You can leave your town forever for several serious reasons: crime, war, economic depression, etc. Then you can decide to leave your town because it was relocated. This was the case with Adaminaby, Australia. The people abandoned their town for no reason of their own; they had no choice. In 1957, the government relocated 700 people to make way for the manmade Lake Eucumbene. Some homes were physically moved, but the lake drowned most of the town’s original structures. Only about 250 people decided to stay—a major drop in population. After a 2007 drought dried up the lake, the ruins of the first Adaminaby surfaced.
5 Roanoke Colony, North Carolina: Disappearing Act
This Roanoke Colony, also called the “Lost Colony,” is one of the U.S.’s oldest mysteries and still draws speculation from historians. 115 English settlers arrived on Roanoke Island in August 1587. The next year, the governor of the colony, John White, sailed back to England for fresh supplies. When he returned three years later, he couldn’t find a single soul—not his wife, daughter, or any of the other people who came over with him. All he found was a post with the word “Croatoan” carved into it. This leads some archeologists to believe that the colony relocated to what we now call Hatteras Island.
4 Glenrio, New Mexico and Texas: Roadside Rubble
“Get your kicks on Route 66.” That’s what kept this former border town alive. When Route 66 fell out of favor, so did Glenrio, New Mexico, and Texas. Even though the population never hit over 30 in its heyday, it was still an important stop on Route 66. In 1938, film crews filmed John Steinbeck’s adaptation of his novel “The Grapes of Wrath” for three weeks in Glenrio. And with the post-war economic boom in the 1950s, Glenrio’s location along Route 66 put it in a perfect position to prosper—until the Rock Island Railroad depot closed and the government built Interstate 40. The new interstate rerouted traffic, meaning tourists no longer passed through the small town. By the 1980s, only two people lived there. It now sits abandoned, The Little Juarez Cafe boarded up, the town crumbling alongside one of America’s once greatest highways. Still, there’s no reason for it to stay abandoned. Perhaps one day, we’ll see its revitalization.
3 Johnsonville, Connecticut: Twilight Zoning
Yet another Connecticut town that found itself unoccupied. In 1846, Emory Johnson built both his homestead and the Triton Mill on a 64-acre plot of land. As a result, the surrounding area was named Johnsonville. The story of what we know as Johnson Village in East Haddam, Connecticut, is one of terrible mismanagement. In 1965, Raymond Schmitt purchased the Neptune Mill from the Johnson family. He also bought the town’s other buildings, including the Victorian chapel. Schmitt’s goal was to turn Johnsonville into a historical tourist attraction, but it never panned out.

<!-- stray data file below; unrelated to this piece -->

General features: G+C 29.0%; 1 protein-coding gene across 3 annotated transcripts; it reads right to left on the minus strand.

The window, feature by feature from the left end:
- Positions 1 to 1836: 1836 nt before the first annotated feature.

On top of that, lightning struck the Neptune Mill in 1972, and it burned to the ground. A problem with zoning laws in 1994 ultimately shut down Johnsonville, and the town fell into disrepair. A hotel company tried to revitalize Johnsonville in 2001 and turn it into a living community but failed. Several auctions later, a Christian organization based in the Philippines Iglesia ni Cristo bought the property in 2017. They are currently restoring the buildings and turning Johnsonville into a center of worship.
2 Rhyolite, Nevada: Glass Bottle Buildings
If you need proof that prospectors can build a booming town, then head over to Rhyolite, Nevada. Residents may not have stuck around for long, but it doesn’t discount Rhyolite’s colorful history. In fact, you’d think that, even after the financial panic of 1907, people would have stuck around. There was a Stock Exchange, Board of Trade, basketball games, a well-known red-light district, schools, electric plants—the list goes on and on. In 1906, the town built the Kelly Bottle House, made from the 50,000 discarded beer and liquor bottles from local saloons. Unfortunately, all those bottles ultimately meant nothing. With the steady decline of millwork, the population was zero by 1920. Today, the Bottle House is one of the only complete buildings still standing.
1 Inis Cathaigh, Ireland: Forgotten Island
It’s not every day you can have an island all to yourself, so why would you want to leave? In 1842, a handful of families called the island home. They were mostly Shannon Estuary Pilots and thrived during the famine. Inis Cathaigh also has a long ecclesiastical history and boasts St. Senan as its first bishop. It is a Catholic hotspot for tourists, and the Office of Public works runs a visitor center. Should you visit, you’ll find an old artillery building, a ruined monastery, and an Irish round tower. But you won’t find anyone living there. By 1969, the last people left the island.
So why do people leave these towns for no reason? Well, the answer is that there’s always a reason, even if it’s not obvious at first.